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Published June 25, 2014, 04:30 PM

UAVs can be great asset to ag, speakers say

Unmanned aerial vehicles could be the next big thing in U.S. agriculture, but most farmers still have a lot to learn about them, according to John Perry, who heads Altavian, a Gainesville, Fla.-based unmanned aircraft company.

By: Jonathan Knutson, Agweek

GRAND FORKS, N.D. — Unmanned aerial vehicles could be the next big thing in U.S. agriculture, but most farmers still have a lot to learn about them, according to John Perry, who heads Altavian, a Gainesville, Fla.-based unmanned aircraft company.

“Farmers don’t know how to apply drones to their operation,” Perry said.

But Perry and others in his industry say they’re more than happy to help farmers figure things out.

Perry spoke June 25 at the eighth annual Unmanned Aerial System Action Summit at the Alerus Center in Grand Forks, N.D. The event, hosted by the Red River Research Corridor, began June 24 and ends June 26.

About 400 people are expected to attend.

David Dvorak, CEO of Field of View, a Grand Forks company that engineers and sells innovative aerial remote sensing products, also spoke.

Doug McDonald, director of special projects for Unmanned Applications Institute International, a Grand Forks-based research and applications institute, led the session. He called Perry and Dvorak “pioneers” in the relatively new but fast-growing UAV industry.

UAS is usually the industry’s preferred name, but UAV, drone and unmanned aircraft are used, too.

UAVs have many potential uses in agriculture, including monitoring crops. They have possible uses in other industries, too, and could create 100,000 new jobs and $82 billion in economic activity from 2015 to 2025, according to the industry’s leading trade group.

Agriculture could account for up to 80 percent of the gains, officials at the Grand Forks conference said.

With UAVs’ potential benefits in mind, Congress in 2012 ordered the Federal Aviation Administration to come up with guidelines on how UAVs can be incorporated safely into the nation’s skies by 2015. Late last year, the FAA selected Grand Forks as one of six sites nationally where UAVs will be tested to meet that goal.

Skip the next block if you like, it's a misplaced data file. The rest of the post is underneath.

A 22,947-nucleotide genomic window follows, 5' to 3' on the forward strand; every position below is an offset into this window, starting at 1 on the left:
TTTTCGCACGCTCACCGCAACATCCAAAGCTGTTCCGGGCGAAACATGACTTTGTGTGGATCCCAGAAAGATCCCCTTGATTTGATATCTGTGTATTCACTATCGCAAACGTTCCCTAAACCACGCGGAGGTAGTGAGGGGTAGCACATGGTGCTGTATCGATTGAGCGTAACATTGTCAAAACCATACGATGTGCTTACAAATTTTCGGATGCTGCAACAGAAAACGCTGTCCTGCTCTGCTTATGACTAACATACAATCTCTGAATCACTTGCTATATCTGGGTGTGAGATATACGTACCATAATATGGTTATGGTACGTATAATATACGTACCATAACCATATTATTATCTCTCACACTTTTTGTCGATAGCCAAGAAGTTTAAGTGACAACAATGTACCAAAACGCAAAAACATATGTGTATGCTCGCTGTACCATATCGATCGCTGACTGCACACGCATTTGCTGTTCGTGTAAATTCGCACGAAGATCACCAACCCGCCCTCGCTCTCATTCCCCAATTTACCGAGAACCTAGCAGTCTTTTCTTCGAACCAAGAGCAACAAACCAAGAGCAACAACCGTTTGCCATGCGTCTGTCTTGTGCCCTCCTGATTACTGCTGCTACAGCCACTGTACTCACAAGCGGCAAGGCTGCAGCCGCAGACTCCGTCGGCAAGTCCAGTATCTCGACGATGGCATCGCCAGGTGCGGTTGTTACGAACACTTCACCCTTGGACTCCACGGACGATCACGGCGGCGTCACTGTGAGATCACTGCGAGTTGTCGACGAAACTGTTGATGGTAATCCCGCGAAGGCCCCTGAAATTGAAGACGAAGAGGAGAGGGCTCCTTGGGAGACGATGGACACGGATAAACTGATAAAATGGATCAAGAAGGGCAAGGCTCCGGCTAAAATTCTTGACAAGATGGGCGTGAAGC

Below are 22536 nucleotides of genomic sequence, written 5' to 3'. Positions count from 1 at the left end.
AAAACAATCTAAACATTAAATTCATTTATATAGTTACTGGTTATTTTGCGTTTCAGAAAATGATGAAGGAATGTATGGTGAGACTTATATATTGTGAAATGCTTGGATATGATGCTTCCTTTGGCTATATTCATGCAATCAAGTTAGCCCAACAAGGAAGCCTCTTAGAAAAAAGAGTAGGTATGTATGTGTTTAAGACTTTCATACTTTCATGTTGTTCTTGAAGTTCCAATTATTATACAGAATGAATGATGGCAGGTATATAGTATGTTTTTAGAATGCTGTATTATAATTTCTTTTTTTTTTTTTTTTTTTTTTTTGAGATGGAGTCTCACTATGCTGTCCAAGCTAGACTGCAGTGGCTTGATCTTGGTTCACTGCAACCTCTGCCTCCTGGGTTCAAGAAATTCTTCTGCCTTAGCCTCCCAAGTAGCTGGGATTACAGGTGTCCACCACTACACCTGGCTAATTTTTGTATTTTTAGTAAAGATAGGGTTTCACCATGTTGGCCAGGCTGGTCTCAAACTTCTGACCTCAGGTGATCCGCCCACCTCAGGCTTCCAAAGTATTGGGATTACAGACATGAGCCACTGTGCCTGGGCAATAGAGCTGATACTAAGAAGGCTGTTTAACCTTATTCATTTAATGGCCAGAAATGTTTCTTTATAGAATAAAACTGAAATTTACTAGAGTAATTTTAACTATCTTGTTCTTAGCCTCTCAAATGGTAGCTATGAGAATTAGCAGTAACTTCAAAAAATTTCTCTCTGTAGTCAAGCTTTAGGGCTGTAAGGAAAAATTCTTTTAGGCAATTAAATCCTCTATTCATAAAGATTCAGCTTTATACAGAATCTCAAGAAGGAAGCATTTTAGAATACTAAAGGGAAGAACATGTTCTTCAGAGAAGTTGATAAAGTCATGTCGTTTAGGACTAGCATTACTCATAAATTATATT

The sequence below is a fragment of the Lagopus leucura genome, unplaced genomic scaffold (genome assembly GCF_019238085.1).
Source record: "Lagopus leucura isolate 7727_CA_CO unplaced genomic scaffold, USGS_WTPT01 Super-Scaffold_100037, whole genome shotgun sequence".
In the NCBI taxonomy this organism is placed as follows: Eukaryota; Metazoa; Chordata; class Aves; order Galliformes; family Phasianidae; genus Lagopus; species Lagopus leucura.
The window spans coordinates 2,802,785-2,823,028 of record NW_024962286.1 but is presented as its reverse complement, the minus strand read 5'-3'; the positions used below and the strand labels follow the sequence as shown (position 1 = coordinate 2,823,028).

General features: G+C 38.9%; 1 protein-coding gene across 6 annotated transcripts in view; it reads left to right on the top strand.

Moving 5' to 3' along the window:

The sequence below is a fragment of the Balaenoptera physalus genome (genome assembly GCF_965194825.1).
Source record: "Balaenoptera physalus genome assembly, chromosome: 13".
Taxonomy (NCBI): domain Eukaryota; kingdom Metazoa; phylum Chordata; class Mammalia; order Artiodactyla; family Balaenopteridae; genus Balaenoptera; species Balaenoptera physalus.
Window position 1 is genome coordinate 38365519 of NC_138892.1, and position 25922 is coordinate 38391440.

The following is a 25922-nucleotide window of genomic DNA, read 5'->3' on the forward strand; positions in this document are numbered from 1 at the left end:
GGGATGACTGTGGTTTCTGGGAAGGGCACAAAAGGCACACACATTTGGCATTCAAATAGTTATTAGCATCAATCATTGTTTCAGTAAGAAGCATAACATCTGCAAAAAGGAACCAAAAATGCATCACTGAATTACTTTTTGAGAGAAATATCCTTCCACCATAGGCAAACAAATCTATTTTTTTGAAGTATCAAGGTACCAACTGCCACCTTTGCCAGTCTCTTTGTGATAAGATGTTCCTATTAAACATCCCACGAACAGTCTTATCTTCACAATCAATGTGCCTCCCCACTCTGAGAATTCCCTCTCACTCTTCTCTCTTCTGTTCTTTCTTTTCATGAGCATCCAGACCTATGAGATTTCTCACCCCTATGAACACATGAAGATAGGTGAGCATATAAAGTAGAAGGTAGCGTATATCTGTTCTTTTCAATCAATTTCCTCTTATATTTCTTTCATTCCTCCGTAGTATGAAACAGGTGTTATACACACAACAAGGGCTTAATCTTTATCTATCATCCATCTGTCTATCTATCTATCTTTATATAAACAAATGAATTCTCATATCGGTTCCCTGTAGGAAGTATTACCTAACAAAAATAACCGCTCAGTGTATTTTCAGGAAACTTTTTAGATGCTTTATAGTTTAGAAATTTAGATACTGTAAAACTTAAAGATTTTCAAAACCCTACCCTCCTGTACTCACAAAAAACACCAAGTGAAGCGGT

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Dvorak said UAVs are “fun.”

“They’re cool. But they have to pay for themselves.”

UAVs have different meanings to different people, Dvorak said.

For agriculturalists, they provide a platform to help collect data, with the data processed and analyzed to help farmers make decisions about their fields and crops, he said.

Data collected by UAVs is “just one piece of information” and needs to be used in conjunction with other tools, such as terrain maps, he said.

Farmers need to realize that there can be “hiccups” with using UAVs. For instance, cameras mounted on drones don’t always work properly, he said.

Perry said UAVs, despite their great promise, can’t do everything for farmers.

For instance, farmers will still need to physically inspect their crop, even if they use UAVs, he said.

The conference resumes at 8:15 a.m. June 26. Topics during the day include moral, ethical and legal issues; industry workforce development; and UAS airspace integration.

More information: www.theresearchcorridor.com/uassummit2014.

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